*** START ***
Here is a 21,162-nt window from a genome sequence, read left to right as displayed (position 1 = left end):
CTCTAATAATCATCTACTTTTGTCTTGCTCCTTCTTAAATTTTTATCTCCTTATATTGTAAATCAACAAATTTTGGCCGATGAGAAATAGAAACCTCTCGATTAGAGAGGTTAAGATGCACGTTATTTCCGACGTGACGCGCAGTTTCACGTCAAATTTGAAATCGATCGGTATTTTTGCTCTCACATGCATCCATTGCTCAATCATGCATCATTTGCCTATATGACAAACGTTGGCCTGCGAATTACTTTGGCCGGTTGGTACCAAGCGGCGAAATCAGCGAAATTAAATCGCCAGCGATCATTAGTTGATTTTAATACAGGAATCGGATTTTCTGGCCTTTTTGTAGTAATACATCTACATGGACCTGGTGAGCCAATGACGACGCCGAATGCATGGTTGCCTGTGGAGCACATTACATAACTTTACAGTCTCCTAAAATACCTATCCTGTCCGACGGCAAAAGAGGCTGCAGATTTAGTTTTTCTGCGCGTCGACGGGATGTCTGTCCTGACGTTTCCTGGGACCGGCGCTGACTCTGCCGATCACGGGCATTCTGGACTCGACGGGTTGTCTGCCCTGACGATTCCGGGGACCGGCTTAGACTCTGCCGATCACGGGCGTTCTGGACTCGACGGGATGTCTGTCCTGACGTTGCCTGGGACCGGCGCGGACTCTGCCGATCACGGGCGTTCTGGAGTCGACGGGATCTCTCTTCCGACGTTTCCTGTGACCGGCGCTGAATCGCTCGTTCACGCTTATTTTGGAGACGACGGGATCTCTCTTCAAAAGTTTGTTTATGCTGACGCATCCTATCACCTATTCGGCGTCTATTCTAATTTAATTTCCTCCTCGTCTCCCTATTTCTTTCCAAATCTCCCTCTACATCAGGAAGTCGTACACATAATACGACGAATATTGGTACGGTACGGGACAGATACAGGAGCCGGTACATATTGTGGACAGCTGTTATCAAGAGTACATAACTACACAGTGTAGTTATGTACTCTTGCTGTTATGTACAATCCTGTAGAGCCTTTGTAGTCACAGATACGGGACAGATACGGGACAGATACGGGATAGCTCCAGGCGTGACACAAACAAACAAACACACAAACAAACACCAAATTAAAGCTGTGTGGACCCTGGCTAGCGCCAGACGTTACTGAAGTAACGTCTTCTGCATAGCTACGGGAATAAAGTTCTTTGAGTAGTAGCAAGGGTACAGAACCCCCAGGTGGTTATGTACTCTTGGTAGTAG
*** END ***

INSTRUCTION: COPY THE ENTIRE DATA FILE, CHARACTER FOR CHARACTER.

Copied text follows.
Here is a 21,162-nt window from a genome sequence, read left to right as displayed (position 1 = left end):
CTCTAATAATCATCTACTTTTGTCTTGCTCCTTCTTAAATTTTTATCTCCTTATATTGTAAATCAACAAATTTTGGCCGATGAGAAATAGAAACCTCTCGATTAGAGAGGTTAAGATGCACGTTATTTCCGACGTGACGCGCAGTTTCACGTCAAATTTGAAATCGATCGGTATTTTTGCTCTCACATGCATCCATTGCTCAATCATGCATCATTTGCCTATATGACAAACGTTGGCCTGCGAATTACTTTGGCCGGTTGGTACCAAGCGGCGAAATCAGCGAAATTAAATCGCCAGCGATCATTAGTTGATTTTAATACAGGAATCGGATTTTCTGGCCTTTTTGTAGTAATACATCTACATGGACCTGGTGAGCCAATGACGACGCCGAATGCATGGTTGCCTGTGGAGCACATTACATAACTTTACAGTCTCCTAAAATACCTATCCTGTCCGACGGCAAAAGAGGCTGCAGATTTAGTTTTTCTGCGCGTCGACGGGATGTCTGTCCTGACGTTTCCTGGGACCGGCGCTGACTCTGCCGATCACGGGCATTCTGGACTCGACGGGTTGTCTGCCCTGACGATTCCGGGGACCGGCTTAGACTCTGCCGATCACGGGCGTTCTGGACTCGACGGGATGTCTGTCCTGACGTTGCCTGGGACCGGCGCGGACTCTGCCGATCACGGGCGTTCTGGAGTCGACGGGATCTCTCTTCCGACGTTTCCTGTGACCGGCGCTGAATCGCTCGTTCACGCTTATTTTGGAGACGACGGGATCTCTCTTCAAAAGTTTGTTTATGCTGACGCATCCTATCACCTATTCGGCGTCTATTCTAATTTAATTTCCTCCTCGTCTCCCTATTTCTTTCCAAATCTCCCTCTACATCAGGAAGTCGTACACATAATACGACGAATATTGGTACGGTACGGGACAGATACAGGAGCCGGTACATATTGTGGACAGCTGTTATCAAGAGTACATAACTACACAGTGTAGTTATGTACTCTTGCTGTTATGTACAATCCTGTAGAGCCTTTGTAGTCACAGATACGGGACAGATACGGGACAGATACGGGATAGCTCCAGGCGTGACACAAACAAACAAACACACAAACAAACACCAAATTAAAGCTGTGTGGACCCTGGCTAGCGCCAGACGTTACTGAAGTAACGTCTTCTGCATAGCTACGGGAATAAAGTTCTTTGAGTAGTAGCAAGGGTACAGAACCCCCAGGTGGTTATGTACTCTTGGTAGTAG